Friday, October 16, 2015

The Lie Tree

What better way to celebrate my birthday than with a feminist Victorian mystery?

I checked out The Lie Tree based on its glowing review from The Book Smugglers. After a slow start, I was hooked and eager to know what would happen in this suspenseful novel.

Faith's family moves to a remote island to avoid a scandal involving her father's scientific research. Since she has always idolized her father, Faith refuses to believe in the rumors. When he is murdered, she must find the answers, even if she doesn't like what she learns.

I loved the statements that Frances Hardinge made about women in The Lie Tree. "There as a hunger in her, and girls were not supposed to be hungry. They were supposed to nibble sparingly at the table, and their minds were supposed to be satisfied with a slim diet, too. A few stale lessons from tired governesses, dull walks, unthinking pastimes. But it was not enough. All knowledge--any knowledge--called to Faith, and there was a delicious, poisonous pleasure in stealing it unseen." In a time where women were supposed to be invisible, the females in this novel seem to follow the rules. Under the surface, however, they are fascinating, passionate, full of motives, and fully formed. I plan to keep this in mind when I read about the famous men of this time period. What were the women really doing?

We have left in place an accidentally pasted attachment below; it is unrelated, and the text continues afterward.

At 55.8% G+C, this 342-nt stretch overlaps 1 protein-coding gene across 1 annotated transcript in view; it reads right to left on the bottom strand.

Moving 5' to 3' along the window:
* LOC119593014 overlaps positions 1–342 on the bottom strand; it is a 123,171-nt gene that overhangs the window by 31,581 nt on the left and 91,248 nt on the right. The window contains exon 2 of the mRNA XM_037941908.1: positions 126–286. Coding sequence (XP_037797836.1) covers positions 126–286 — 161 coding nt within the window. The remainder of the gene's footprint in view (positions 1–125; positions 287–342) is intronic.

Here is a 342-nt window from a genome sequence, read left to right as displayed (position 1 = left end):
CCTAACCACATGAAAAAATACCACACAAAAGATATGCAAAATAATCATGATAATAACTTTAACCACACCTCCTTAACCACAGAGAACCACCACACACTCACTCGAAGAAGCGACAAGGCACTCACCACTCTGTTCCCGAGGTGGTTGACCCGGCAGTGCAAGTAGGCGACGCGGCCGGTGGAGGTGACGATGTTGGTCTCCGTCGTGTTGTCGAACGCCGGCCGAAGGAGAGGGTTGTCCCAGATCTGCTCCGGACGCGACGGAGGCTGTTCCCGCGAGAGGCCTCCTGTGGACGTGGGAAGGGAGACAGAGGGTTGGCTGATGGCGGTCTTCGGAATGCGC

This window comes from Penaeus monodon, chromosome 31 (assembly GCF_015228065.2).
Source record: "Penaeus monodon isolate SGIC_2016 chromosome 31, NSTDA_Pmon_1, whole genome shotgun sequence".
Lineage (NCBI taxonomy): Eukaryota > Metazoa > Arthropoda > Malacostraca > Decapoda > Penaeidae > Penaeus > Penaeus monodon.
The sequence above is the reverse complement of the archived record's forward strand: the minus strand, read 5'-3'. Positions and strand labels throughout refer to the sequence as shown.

This is a great book for eighth graders and older.

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